View cmacnaughton's profile

cmacnaughton

124 posts in 180 days


#3 posted 09-25-2019 06:29 PM

What Pottz said. A quality blade will make a world of difference. Find instructions on tuning your particular saw. I am not much further along in the woodworking journey than you, but those two things will make your life immeasurably easier, and the projects fun instead of tedious.

Oh, and read the archives here and elsewhere. If you have a question, someone with more experience has an answer.

-- –Chuck M. Nutmegger by choice

View Buck27's profile

Buck27

14 posts in 49 days


#4 posted 09-25-2019 06:32 PM

Thank you all for the kind intro, I plant to purchase a good quality assortment of blades including Dado blades soon. I tend to be one of those people who once I get into a particular thing or hobby I go pedal to the metal sort of speak. I was thinking of building a table for it and took a look at Rockler which makes a great product but dang are they proud of their stuff.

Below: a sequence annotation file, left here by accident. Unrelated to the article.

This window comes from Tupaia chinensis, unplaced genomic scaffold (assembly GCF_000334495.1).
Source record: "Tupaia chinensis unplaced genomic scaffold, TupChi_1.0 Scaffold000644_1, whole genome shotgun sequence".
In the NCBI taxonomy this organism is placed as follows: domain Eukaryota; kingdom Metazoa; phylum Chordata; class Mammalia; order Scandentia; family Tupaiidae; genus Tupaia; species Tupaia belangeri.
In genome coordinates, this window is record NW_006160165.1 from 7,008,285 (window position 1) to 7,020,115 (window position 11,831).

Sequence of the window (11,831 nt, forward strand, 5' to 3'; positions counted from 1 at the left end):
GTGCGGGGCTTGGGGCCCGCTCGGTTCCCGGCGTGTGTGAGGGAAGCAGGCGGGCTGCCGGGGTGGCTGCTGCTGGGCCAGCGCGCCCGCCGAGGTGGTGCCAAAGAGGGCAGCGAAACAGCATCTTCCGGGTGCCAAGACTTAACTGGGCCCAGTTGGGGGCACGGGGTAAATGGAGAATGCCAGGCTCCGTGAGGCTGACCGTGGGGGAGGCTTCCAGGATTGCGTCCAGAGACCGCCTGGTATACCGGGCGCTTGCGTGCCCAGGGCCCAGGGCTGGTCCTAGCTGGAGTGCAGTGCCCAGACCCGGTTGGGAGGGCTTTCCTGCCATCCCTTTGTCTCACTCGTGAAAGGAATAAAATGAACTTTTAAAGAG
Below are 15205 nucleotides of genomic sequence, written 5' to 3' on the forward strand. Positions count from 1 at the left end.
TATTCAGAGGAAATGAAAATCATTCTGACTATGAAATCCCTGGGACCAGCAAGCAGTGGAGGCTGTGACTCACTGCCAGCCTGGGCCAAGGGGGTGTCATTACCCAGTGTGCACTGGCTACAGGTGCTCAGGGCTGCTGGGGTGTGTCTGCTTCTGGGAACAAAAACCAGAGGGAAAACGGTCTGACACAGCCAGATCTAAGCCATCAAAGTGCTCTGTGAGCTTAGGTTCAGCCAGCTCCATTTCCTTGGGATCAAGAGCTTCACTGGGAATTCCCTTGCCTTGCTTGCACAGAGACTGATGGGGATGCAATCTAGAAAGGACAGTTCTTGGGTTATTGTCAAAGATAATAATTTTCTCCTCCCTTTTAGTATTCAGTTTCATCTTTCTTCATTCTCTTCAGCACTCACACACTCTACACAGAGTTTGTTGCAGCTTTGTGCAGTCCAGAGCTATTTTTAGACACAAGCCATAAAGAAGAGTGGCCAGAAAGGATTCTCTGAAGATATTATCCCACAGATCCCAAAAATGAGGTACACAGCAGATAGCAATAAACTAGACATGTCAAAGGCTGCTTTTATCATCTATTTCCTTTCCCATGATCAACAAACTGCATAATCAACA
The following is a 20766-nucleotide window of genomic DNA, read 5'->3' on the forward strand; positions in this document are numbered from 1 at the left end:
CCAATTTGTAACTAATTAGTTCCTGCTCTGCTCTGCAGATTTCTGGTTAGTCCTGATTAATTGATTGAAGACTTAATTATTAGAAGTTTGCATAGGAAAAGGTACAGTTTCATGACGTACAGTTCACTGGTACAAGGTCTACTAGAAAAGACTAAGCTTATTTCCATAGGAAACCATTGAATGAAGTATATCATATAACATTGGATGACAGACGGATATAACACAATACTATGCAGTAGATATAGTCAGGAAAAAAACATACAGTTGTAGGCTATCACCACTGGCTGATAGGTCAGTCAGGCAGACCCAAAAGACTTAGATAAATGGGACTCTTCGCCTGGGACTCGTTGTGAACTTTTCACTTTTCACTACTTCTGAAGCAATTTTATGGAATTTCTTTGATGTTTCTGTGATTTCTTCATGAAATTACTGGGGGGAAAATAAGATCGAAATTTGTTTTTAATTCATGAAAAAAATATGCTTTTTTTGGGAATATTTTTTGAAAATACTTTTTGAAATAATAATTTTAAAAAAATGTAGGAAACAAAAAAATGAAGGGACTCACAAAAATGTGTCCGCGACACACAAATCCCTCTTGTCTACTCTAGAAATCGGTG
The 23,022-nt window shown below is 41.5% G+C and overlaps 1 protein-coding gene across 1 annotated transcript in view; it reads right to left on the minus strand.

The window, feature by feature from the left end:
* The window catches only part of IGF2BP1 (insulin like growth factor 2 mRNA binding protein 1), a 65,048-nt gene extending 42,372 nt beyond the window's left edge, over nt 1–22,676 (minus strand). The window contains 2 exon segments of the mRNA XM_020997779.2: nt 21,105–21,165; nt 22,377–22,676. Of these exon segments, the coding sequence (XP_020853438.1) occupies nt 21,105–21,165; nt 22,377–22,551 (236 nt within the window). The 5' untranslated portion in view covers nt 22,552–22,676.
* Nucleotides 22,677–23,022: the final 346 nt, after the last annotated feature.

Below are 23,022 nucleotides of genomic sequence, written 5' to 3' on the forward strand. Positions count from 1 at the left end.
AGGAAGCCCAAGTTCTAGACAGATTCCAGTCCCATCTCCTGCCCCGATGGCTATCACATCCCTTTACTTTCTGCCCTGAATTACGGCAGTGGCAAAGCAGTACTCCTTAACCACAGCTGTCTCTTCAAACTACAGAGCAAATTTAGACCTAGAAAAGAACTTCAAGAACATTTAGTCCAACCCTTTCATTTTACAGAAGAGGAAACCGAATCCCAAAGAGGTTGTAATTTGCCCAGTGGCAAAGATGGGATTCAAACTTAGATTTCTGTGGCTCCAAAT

-- Josh, Alabama

View waho6o9's profile

waho6o9

8785 posts in 3113 days


#5 posted 09-25-2019 06:37 PM

Welcome Buck27!

Another secret sign is ….......Alder

Mum’s the word

View pottz's profile

pottz

6640 posts in 1520 days


#6 posted 09-25-2019 06:53 PM



Welcome Buck27!

Another secret sign is ….......Alder

Mum s the word

- waho6o9


hey he hasn’t been hazed yet!!!!

-- sawdust the bigger the pile the bigger my smile-larry,so cal.

View Buck27's profile

Buck27

14 posts in 49 days


#7 posted 09-25-2019 07:00 PM



Welcome Buck27!

Another secret sign is ….......Alder

Mum s the word

- waho6o9

I am guessing you are referring to Alder wood? which is a finer grained wood easier to form, fasten, and finish which also carries a medium price point compared to higher priced hardwoods but is also softer and dents/scratches easier. LOL

-- Josh, Alabama